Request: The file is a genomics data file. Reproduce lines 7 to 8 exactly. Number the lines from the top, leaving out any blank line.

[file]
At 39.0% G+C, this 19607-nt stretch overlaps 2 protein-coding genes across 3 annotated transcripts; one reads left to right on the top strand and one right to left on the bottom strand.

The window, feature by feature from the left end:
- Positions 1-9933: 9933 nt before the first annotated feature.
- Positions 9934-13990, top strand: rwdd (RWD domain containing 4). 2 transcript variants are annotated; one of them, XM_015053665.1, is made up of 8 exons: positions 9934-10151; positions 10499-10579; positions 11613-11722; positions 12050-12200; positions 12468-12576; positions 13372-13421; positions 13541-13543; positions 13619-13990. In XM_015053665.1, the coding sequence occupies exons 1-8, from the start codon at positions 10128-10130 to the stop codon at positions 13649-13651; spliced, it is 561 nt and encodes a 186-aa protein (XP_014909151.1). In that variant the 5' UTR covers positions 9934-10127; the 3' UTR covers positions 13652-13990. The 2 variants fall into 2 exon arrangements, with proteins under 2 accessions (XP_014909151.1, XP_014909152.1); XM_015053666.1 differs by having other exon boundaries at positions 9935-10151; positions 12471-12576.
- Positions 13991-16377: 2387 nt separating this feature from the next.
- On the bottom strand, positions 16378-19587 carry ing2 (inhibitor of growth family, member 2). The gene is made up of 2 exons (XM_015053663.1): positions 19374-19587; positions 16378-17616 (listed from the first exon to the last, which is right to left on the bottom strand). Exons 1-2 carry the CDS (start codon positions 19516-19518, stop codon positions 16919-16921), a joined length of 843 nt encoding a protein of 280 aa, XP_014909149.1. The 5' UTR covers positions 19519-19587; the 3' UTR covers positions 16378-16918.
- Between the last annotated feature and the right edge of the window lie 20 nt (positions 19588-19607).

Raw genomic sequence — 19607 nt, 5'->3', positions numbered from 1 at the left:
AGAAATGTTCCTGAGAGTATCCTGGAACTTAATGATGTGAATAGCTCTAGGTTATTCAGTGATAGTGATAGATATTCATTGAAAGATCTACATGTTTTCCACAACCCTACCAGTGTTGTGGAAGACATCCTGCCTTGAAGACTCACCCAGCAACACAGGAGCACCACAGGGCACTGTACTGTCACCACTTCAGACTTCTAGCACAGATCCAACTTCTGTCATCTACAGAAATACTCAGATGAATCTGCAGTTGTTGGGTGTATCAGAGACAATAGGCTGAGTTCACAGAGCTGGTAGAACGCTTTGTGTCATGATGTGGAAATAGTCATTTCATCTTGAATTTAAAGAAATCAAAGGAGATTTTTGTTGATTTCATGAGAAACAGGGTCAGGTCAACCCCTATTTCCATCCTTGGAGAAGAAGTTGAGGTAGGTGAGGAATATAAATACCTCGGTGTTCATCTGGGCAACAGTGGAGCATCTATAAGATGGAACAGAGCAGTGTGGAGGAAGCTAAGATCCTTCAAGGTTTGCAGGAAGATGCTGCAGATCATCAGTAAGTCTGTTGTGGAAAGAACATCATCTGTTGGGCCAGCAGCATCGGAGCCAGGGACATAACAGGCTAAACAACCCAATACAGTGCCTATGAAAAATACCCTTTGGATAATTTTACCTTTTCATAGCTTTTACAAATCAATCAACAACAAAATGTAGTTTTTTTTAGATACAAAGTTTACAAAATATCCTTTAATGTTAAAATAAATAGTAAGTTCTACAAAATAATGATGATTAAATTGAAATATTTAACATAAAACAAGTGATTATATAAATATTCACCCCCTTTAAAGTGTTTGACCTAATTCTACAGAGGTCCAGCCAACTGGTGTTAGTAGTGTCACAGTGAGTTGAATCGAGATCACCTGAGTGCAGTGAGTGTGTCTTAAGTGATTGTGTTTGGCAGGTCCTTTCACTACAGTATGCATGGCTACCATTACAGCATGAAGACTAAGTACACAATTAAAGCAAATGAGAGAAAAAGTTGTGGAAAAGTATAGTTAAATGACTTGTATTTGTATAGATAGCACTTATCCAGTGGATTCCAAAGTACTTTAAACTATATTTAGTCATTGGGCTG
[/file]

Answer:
- Between the last annotated feature and the right edge of the window lie 20 nt (positions 19588-19607).

Raw genomic sequence — 19607 nt, 5'->3', positions numbered from 1 at the left: